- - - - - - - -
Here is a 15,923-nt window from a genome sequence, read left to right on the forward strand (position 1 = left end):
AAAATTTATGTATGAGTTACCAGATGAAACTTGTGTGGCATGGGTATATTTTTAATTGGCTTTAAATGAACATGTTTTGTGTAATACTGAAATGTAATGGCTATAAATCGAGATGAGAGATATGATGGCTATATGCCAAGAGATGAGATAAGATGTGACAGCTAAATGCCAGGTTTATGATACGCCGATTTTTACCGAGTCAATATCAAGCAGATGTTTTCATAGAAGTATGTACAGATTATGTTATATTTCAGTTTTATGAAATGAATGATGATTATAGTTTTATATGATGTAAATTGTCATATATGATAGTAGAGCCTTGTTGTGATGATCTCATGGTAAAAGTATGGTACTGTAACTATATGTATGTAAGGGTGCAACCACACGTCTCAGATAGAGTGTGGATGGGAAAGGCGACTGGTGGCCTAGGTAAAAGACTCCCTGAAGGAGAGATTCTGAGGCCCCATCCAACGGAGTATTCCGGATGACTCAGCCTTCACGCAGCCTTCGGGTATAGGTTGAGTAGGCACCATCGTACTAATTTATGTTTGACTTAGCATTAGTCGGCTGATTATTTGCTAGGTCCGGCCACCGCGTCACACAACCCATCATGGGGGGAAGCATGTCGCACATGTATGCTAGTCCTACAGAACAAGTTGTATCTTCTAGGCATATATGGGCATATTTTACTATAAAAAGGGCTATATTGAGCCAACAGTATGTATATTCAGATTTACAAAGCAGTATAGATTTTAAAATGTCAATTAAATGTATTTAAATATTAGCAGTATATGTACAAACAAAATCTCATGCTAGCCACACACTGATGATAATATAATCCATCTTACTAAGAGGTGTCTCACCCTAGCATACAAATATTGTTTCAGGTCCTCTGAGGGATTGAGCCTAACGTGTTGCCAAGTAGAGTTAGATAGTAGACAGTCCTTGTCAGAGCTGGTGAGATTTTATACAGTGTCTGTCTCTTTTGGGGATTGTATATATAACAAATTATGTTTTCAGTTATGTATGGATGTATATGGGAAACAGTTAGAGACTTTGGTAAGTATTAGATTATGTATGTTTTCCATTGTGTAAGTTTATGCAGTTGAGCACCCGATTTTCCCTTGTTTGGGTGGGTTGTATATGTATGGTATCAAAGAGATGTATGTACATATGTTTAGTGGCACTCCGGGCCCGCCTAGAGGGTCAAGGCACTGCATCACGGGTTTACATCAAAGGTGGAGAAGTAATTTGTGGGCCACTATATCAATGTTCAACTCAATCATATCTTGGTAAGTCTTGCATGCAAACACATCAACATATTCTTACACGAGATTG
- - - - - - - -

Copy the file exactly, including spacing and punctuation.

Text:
Here is a 15,923-nt window from a genome sequence, read left to right on the forward strand (position 1 = left end):
AAAATTTATGTATGAGTTACCAGATGAAACTTGTGTGGCATGGGTATATTTTTAATTGGCTTTAAATGAACATGTTTTGTGTAATACTGAAATGTAATGGCTATAAATCGAGATGAGAGATATGATGGCTATATGCCAAGAGATGAGATAAGATGTGACAGCTAAATGCCAGGTTTATGATACGCCGATTTTTACCGAGTCAATATCAAGCAGATGTTTTCATAGAAGTATGTACAGATTATGTTATATTTCAGTTTTATGAAATGAATGATGATTATAGTTTTATATGATGTAAATTGTCATATATGATAGTAGAGCCTTGTTGTGATGATCTCATGGTAAAAGTATGGTACTGTAACTATATGTATGTAAGGGTGCAACCACACGTCTCAGATAGAGTGTGGATGGGAAAGGCGACTGGTGGCCTAGGTAAAAGACTCCCTGAAGGAGAGATTCTGAGGCCCCATCCAACGGAGTATTCCGGATGACTCAGCCTTCACGCAGCCTTCGGGTATAGGTTGAGTAGGCACCATCGTACTAATTTATGTTTGACTTAGCATTAGTCGGCTGATTATTTGCTAGGTCCGGCCACCGCGTCACACAACCCATCATGGGGGGAAGCATGTCGCACATGTATGCTAGTCCTACAGAACAAGTTGTATCTTCTAGGCATATATGGGCATATTTTACTATAAAAAGGGCTATATTGAGCCAACAGTATGTATATTCAGATTTACAAAGCAGTATAGATTTTAAAATGTCAATTAAATGTATTTAAATATTAGCAGTATATGTACAAACAAAATCTCATGCTAGCCACACACTGATGATAATATAATCCATCTTACTAAGAGGTGTCTCACCCTAGCATACAAATATTGTTTCAGGTCCTCTGAGGGATTGAGCCTAACGTGTTGCCAAGTAGAGTTAGATAGTAGACAGTCCTTGTCAGAGCTGGTGAGATTTTATACAGTGTCTGTCTCTTTTGGGGATTGTATATATAACAAATTATGTTTTCAGTTATGTATGGATGTATATGGGAAACAGTTAGAGACTTTGGTAAGTATTAGATTATGTATGTTTTCCATTGTGTAAGTTTATGCAGTTGAGCACCCGATTTTCCCTTGTTTGGGTGGGTTGTATATGTATGGTATCAAAGAGATGTATGTACATATGTTTAGTGGCACTCCGGGCCCGCCTAGAGGGTCAAGGCACTGCATCACGGGTTTACATCAAAGGTGGAGAAGTAATTTGTGGGCCACTATATCAATGTTCAACTCAATCATATCTTGGTAAGTCTTGCATGCAAACACATCAACATATTCTTACACGAGATTG